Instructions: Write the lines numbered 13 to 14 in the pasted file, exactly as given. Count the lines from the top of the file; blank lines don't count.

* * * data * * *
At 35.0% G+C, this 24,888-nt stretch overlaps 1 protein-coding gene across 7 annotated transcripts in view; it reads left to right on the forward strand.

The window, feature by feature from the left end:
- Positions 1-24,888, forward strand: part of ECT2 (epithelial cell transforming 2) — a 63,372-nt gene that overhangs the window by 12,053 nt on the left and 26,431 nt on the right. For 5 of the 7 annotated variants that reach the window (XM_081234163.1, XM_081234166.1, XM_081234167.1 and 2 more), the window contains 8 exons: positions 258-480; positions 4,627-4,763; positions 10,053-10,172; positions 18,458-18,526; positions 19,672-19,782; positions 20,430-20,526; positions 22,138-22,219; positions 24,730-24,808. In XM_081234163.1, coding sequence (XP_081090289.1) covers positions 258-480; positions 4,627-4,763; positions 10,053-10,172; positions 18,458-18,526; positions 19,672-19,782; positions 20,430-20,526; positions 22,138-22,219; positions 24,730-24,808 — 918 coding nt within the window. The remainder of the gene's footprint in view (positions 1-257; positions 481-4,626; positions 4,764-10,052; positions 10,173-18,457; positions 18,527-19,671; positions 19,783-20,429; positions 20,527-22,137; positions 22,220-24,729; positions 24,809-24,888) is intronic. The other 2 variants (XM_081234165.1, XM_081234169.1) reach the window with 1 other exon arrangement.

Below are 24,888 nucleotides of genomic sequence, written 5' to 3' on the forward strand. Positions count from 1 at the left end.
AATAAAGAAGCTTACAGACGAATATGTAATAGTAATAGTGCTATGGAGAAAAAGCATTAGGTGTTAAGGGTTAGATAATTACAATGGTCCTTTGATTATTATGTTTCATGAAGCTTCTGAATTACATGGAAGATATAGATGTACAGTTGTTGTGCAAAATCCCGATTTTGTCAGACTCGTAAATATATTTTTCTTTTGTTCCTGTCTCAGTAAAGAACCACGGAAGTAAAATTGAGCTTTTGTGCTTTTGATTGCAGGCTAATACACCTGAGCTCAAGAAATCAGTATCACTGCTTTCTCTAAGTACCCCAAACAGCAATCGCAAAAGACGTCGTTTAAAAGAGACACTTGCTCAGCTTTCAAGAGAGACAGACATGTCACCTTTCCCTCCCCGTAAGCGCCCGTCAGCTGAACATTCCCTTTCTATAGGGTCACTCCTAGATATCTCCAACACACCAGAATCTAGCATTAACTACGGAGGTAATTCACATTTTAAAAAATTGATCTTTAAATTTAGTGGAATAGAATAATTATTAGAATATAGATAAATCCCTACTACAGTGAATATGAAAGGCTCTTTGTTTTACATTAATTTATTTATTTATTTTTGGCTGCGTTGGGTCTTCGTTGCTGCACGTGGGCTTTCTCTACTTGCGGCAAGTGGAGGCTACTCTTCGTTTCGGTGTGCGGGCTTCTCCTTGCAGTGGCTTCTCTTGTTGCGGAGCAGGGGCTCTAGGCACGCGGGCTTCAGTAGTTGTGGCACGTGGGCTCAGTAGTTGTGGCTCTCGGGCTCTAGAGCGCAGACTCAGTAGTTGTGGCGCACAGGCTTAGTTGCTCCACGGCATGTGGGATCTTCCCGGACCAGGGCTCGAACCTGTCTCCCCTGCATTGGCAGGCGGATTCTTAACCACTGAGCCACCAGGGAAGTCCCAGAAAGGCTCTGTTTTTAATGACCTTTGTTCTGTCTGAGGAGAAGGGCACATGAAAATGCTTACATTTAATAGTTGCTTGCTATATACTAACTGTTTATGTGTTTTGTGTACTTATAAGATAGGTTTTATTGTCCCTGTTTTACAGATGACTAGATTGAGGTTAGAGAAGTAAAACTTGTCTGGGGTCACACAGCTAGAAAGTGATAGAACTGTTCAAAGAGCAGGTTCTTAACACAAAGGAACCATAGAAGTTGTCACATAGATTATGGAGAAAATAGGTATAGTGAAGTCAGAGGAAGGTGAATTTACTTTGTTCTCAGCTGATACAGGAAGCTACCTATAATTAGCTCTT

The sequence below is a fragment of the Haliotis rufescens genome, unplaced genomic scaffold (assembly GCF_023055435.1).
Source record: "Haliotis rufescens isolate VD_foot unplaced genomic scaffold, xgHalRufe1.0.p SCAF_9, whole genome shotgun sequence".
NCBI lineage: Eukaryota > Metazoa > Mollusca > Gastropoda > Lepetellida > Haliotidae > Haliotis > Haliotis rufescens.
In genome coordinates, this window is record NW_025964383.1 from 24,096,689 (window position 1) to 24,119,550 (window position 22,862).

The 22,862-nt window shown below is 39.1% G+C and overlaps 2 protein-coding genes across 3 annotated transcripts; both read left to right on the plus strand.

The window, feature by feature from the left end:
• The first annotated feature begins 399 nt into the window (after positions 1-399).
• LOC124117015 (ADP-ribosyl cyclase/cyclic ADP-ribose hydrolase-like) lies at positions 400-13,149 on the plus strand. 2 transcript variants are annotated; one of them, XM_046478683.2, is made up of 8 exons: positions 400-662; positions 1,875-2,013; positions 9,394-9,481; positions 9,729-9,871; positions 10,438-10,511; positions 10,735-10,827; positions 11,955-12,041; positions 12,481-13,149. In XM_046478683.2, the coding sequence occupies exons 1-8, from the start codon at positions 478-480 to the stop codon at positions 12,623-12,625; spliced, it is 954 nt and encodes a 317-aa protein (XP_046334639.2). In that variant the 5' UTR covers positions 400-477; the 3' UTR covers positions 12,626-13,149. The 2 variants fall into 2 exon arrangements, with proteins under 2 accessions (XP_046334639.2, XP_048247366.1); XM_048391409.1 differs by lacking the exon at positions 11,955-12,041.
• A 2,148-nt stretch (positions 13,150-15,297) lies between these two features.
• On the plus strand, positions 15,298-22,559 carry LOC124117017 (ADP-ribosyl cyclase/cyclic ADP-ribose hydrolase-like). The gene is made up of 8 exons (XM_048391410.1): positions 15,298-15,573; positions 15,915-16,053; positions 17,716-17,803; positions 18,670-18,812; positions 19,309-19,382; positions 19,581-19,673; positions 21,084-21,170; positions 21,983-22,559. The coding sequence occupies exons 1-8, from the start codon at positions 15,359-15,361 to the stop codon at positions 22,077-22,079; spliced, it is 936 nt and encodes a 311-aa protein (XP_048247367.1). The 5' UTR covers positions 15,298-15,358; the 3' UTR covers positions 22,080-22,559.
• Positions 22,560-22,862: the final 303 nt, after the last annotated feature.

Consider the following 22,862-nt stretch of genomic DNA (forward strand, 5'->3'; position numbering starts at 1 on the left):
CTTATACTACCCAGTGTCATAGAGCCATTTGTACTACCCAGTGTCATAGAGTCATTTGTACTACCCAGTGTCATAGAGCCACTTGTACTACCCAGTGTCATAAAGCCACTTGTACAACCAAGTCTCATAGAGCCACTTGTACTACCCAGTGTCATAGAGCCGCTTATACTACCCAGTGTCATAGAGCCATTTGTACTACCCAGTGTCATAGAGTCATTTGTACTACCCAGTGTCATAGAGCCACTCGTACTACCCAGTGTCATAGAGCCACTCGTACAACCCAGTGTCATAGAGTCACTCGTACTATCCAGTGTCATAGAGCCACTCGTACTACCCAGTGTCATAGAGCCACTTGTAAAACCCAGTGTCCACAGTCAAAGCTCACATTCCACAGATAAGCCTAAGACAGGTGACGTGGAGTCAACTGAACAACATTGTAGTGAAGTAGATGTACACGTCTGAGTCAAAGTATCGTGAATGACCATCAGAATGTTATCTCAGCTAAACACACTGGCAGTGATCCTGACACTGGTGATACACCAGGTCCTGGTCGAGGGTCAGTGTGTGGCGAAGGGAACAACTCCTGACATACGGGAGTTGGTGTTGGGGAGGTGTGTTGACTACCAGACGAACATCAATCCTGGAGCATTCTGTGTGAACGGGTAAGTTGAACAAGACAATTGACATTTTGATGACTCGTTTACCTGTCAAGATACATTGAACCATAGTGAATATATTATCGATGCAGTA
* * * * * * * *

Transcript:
• LOC124117015 (ADP-ribosyl cyclase/cyclic ADP-ribose hydrolase-like) lies at positions 400-13,149 on the plus strand. 2 transcript variants are annotated; one of them, XM_046478683.2, is made up of 8 exons: positions 400-662; positions 1,875-2,013; positions 9,394-9,481; positions 9,729-9,871; positions 10,438-10,511; positions 10,735-10,827; positions 11,955-12,041; positions 12,481-13,149. In XM_046478683.2, the coding sequence occupies exons 1-8, from the start codon at positions 478-480 to the stop codon at positions 12,623-12,625; spliced, it is 954 nt and encodes a 317-aa protein (XP_046334639.2). In that variant the 5' UTR covers positions 400-477; the 3' UTR covers positions 12,626-13,149. The 2 variants fall into 2 exon arrangements, with proteins under 2 accessions (XP_046334639.2, XP_048247366.1); XM_048391409.1 differs by lacking the exon at positions 11,955-12,041.
• A 2,148-nt stretch (positions 13,150-15,297) lies between these two features.